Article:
The discrete Gaussian distruibution have the most entropy at the same standard deviation compared to other discrete probability distributions. It's important in some LWE/SIS digital signature algorithms because it helps reduces the signature size (most notably in BLISS and FALCON), but otherwise not so essential in key exchange or encryption (and has been replaced with binomial distribution in NewHope).
The reason using Gaussian distribution reduces the signature size, is because it allows certain entries in the signature to be represented with shorter codewords using e.g. Huffman coding. But doing it right can be difficult, as slightest observable difference from true discrete Gaussian distribution can lead to leak of private key information.
Take a Fiat-Shamir signature scheme as an example, the signature $z$ is calculated as:
$$c = H(u,m)$$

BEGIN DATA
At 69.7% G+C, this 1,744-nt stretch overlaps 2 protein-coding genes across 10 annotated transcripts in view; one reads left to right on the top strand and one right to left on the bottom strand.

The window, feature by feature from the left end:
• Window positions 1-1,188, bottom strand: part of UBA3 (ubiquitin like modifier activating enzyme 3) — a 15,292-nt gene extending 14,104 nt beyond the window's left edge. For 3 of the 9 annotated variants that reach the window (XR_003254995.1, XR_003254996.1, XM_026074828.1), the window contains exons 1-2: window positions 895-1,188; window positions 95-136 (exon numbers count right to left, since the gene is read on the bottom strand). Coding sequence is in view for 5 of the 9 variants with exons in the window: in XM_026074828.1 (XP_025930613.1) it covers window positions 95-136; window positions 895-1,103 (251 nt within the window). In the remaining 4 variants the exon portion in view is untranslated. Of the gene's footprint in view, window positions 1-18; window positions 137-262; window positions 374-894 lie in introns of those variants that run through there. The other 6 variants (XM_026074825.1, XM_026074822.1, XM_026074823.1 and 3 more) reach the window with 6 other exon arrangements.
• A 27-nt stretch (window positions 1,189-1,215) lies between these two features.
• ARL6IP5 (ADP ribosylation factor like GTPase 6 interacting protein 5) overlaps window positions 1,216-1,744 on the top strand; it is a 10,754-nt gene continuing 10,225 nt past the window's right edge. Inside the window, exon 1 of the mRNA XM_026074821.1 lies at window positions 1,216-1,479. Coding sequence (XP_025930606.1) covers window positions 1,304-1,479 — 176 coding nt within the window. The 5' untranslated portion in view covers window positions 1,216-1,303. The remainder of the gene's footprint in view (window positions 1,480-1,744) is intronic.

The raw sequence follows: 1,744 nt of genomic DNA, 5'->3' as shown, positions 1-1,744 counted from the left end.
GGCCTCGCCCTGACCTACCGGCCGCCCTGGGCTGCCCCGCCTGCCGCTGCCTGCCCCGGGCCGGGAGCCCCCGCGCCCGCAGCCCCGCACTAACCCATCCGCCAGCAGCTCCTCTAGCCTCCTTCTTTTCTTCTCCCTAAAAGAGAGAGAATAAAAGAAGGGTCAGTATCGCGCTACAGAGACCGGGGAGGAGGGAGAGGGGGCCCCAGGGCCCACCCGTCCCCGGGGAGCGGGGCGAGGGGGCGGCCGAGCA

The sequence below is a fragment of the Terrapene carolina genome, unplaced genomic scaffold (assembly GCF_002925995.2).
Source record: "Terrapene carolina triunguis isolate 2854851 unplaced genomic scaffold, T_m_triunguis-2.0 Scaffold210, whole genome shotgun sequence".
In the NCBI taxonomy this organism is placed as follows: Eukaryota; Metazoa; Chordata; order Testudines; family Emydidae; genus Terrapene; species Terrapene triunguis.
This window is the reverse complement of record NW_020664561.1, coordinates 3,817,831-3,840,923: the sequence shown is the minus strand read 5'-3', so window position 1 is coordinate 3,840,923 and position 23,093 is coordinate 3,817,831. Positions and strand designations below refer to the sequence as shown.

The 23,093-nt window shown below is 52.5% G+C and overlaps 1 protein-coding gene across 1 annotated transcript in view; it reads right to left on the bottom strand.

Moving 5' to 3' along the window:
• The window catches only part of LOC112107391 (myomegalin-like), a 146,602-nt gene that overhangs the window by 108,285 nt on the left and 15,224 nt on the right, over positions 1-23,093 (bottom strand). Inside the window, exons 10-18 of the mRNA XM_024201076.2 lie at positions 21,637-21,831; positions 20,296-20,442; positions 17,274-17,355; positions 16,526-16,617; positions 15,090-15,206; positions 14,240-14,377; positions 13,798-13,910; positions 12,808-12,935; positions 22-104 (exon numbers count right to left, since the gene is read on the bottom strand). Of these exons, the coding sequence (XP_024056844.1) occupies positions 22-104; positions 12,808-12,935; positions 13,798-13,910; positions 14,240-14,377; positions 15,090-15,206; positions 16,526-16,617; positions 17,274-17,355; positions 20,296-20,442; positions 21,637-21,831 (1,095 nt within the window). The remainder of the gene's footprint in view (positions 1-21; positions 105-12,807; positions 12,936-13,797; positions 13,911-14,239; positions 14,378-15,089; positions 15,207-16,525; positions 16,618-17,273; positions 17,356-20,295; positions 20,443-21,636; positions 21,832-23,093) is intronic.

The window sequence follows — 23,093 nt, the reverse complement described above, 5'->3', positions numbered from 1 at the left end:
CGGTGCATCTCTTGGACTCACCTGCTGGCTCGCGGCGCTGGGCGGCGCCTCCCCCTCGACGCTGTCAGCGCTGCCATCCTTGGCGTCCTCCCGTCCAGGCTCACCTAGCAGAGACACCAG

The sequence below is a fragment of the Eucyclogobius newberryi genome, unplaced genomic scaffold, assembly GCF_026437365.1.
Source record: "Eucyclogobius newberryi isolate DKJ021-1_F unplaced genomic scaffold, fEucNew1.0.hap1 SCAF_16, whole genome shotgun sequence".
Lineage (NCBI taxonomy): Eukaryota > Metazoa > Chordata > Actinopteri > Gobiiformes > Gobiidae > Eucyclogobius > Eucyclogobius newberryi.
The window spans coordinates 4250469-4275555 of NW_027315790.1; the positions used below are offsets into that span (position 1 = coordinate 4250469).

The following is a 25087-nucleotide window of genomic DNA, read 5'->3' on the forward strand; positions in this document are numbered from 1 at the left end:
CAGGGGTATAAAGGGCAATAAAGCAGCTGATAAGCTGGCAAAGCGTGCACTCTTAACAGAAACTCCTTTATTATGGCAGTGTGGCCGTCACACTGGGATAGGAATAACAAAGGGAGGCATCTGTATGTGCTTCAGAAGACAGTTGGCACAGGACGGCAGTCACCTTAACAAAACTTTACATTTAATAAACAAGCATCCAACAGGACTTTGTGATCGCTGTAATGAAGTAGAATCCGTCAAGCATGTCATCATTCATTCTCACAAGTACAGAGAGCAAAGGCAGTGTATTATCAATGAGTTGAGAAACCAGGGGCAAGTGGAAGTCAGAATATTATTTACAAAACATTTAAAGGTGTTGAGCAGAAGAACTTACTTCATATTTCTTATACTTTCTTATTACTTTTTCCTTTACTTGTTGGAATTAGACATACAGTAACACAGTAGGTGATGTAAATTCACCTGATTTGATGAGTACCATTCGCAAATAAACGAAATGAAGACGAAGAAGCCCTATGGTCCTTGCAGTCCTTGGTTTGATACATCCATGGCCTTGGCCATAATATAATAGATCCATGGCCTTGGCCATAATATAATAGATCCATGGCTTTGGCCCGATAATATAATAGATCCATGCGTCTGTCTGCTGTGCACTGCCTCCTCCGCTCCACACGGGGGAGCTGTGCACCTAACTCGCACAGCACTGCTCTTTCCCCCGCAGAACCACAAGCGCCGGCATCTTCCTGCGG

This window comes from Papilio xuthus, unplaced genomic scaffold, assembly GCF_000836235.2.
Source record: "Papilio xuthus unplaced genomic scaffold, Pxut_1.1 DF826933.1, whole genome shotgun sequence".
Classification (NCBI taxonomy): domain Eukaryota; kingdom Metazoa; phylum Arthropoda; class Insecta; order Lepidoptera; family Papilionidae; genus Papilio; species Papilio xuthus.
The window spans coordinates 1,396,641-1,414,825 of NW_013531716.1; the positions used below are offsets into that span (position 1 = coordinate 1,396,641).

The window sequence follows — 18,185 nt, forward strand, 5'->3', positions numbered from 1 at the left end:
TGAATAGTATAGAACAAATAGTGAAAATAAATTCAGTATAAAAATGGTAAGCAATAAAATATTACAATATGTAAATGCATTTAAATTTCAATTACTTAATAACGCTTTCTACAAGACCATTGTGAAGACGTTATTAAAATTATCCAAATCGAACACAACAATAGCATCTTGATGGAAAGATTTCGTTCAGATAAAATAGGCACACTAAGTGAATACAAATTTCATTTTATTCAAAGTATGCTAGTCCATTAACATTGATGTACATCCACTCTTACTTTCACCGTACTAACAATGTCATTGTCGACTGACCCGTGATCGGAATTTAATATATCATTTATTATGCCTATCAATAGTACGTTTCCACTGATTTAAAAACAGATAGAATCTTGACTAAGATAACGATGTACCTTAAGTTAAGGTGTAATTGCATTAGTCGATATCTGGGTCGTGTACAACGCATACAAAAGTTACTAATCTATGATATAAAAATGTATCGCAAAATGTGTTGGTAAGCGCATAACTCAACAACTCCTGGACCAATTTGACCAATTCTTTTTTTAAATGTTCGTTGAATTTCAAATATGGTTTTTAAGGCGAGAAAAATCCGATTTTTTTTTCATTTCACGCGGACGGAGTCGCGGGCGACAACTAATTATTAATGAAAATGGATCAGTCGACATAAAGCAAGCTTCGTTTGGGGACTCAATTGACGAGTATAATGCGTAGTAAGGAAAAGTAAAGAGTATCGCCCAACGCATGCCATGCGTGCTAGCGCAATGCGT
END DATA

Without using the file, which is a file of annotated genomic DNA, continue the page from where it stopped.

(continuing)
$$z = y+sc$$
Where $A$ is a component of the public key, $m$ is the message, $s$ is a private key component, and $c$ is the output of hash function and $y$ is randomly generated according to discreate Gaussian distribution.
We want $z$ also be in discrete Gaussian distribution, becuase
since we've added $sc$ to bind the private key to the signature, and
$c$ is a public component,
we have to hide the private component with $y$. And here, in order to achieve the expected distribution, rejection sampling is used.
See also: How would low-precision Gaussian sampling impact the security of BLISS?